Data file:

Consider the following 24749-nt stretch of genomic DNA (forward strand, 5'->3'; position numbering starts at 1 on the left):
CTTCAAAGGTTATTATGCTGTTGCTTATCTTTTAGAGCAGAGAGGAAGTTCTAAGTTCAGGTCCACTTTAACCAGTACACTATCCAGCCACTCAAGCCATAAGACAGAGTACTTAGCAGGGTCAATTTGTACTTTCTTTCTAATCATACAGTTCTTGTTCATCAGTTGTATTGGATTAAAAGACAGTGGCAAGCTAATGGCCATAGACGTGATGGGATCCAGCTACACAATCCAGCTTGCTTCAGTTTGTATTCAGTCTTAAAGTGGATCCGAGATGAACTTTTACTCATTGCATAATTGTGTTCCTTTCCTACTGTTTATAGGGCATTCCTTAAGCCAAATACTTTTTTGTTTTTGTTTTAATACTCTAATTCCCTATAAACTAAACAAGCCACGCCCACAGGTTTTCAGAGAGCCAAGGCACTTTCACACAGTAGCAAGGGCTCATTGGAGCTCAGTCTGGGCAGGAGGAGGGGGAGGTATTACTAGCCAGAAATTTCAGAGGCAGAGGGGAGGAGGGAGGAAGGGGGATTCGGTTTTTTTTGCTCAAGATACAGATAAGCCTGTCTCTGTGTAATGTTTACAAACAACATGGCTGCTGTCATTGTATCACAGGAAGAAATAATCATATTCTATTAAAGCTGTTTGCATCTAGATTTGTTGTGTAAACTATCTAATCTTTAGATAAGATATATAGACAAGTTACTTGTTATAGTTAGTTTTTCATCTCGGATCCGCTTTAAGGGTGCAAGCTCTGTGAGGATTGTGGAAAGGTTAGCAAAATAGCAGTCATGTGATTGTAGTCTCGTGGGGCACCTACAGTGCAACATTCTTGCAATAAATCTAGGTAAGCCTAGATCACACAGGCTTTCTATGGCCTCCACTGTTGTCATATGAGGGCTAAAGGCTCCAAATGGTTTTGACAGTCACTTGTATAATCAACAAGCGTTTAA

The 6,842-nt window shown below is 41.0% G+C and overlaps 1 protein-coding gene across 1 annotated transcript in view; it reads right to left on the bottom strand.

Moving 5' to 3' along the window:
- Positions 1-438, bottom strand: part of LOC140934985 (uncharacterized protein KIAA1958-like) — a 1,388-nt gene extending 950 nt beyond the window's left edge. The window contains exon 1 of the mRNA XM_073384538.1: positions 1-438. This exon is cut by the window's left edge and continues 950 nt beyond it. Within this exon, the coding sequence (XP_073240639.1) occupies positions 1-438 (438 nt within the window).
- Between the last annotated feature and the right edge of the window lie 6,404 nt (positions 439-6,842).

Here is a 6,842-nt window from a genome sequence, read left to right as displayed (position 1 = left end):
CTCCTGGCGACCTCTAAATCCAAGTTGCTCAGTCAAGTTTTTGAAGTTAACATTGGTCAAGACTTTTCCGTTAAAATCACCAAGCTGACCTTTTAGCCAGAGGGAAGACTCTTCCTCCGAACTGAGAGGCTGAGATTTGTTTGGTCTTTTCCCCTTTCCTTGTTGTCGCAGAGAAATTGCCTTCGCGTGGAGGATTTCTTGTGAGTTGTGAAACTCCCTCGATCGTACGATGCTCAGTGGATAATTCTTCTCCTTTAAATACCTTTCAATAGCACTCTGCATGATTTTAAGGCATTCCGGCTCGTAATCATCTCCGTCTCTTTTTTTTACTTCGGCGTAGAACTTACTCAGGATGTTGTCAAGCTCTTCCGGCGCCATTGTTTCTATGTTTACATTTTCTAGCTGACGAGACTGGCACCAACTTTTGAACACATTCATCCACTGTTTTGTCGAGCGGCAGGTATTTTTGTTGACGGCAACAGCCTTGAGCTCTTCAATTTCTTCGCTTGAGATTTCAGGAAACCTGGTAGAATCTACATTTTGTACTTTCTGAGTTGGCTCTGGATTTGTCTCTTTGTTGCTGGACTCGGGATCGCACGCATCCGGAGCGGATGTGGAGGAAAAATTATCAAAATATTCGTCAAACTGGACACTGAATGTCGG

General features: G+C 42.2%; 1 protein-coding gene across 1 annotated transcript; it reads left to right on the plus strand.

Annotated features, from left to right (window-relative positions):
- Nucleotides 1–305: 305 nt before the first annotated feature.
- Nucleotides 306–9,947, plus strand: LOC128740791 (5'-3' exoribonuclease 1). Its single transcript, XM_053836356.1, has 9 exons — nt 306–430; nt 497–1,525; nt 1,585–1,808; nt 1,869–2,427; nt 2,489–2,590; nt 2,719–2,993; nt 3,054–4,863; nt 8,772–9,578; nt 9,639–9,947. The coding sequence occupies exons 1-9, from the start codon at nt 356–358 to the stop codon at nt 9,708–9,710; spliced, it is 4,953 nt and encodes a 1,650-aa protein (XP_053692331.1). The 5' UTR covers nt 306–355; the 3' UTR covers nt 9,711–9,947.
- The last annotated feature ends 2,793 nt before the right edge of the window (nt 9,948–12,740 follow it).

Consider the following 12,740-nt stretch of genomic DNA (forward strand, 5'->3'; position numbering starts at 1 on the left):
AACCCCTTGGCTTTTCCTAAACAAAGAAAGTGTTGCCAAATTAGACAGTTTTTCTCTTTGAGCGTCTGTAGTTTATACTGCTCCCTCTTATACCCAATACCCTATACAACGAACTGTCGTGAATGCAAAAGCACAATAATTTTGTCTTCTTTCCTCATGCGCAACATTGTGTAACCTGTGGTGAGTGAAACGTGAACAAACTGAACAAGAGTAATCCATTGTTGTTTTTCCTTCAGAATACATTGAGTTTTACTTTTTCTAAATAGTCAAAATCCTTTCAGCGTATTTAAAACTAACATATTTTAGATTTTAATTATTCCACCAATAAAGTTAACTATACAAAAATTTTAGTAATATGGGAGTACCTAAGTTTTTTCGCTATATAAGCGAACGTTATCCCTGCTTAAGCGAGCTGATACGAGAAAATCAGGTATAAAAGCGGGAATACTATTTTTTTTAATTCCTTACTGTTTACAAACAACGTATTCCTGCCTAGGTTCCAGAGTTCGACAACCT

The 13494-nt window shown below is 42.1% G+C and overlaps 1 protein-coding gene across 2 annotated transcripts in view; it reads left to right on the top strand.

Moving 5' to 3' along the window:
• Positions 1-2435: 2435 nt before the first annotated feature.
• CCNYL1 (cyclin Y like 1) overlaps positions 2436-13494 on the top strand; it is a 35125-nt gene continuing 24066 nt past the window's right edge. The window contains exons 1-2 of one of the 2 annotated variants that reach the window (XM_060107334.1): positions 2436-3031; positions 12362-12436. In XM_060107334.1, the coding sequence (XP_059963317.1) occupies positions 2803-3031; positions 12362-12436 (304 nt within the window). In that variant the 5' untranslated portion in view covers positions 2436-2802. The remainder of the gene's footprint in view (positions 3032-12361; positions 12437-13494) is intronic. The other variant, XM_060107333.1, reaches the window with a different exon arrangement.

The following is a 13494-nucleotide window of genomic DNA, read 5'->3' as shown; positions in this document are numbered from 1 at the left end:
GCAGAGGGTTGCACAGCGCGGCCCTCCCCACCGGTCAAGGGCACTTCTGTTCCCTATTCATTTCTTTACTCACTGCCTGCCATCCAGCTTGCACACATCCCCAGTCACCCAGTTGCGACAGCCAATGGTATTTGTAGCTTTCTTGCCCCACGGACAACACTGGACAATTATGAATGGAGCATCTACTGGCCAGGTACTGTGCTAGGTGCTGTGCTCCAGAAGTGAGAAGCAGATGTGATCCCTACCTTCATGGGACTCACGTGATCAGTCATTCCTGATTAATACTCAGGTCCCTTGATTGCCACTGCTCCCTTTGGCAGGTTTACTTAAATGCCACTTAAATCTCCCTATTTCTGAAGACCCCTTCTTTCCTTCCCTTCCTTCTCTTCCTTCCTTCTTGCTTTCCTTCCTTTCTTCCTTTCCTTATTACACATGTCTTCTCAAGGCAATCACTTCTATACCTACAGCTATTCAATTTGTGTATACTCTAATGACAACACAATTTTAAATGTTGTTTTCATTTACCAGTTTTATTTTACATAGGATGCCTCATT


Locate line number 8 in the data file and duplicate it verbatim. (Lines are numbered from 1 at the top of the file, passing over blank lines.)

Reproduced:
CTCCTGGCGACCTCTAAATCCAAGTTGCTCAGTCAAGTTTTTGAAGTTAACATTGGTCAAGACTTTTCCGTTAAAATCACCAAGCTGACCTTTTAGCCAGAGGGAAGACTCTTCCTCCGAACTGAGAGGCTGAGATTTGTTTGGTCTTTTCCCCTTTCCTTGTTGTCGCAGAGAAATTGCCTTCGCGTGGAGGATTTCTTGTGAGTTGTGAAACTCCCTCGATCGTACGATGCTCAGTGGATAATTCTTCTCCTTTAAATACCTTTCAATAGCACTCTGCATGATTTTAAGGCATTCCGGCTCGTAATCATCTCCGTCTCTTTTTTTTACTTCGGCGTAGAACTTACTCAGGATGTTGTCAAGCTCTTCCGGCGCCATTGTTTCTATGTTTACATTTTCTAGCTGACGAGACTGGCACCAACTTTTGAACACATTCATCCACTGTTTTGTCGAGCGGCAGGTATTTTTGTTGACGGCAACAGCCTTGAGCTCTTCAATTTCTTCGCTTGAGATTTCAGGAAACCTGGTAGAATCTACATTTTGTACTTTCTGAGTTGGCTCTGGATTTGTCTCTTTGTTGCTGGACTCGGGATCGCACGCATCCGGAGCGGATGTGGAGGAAAAATTATCAAAATATTCGTCAAACTGGACACTGAATGTCGG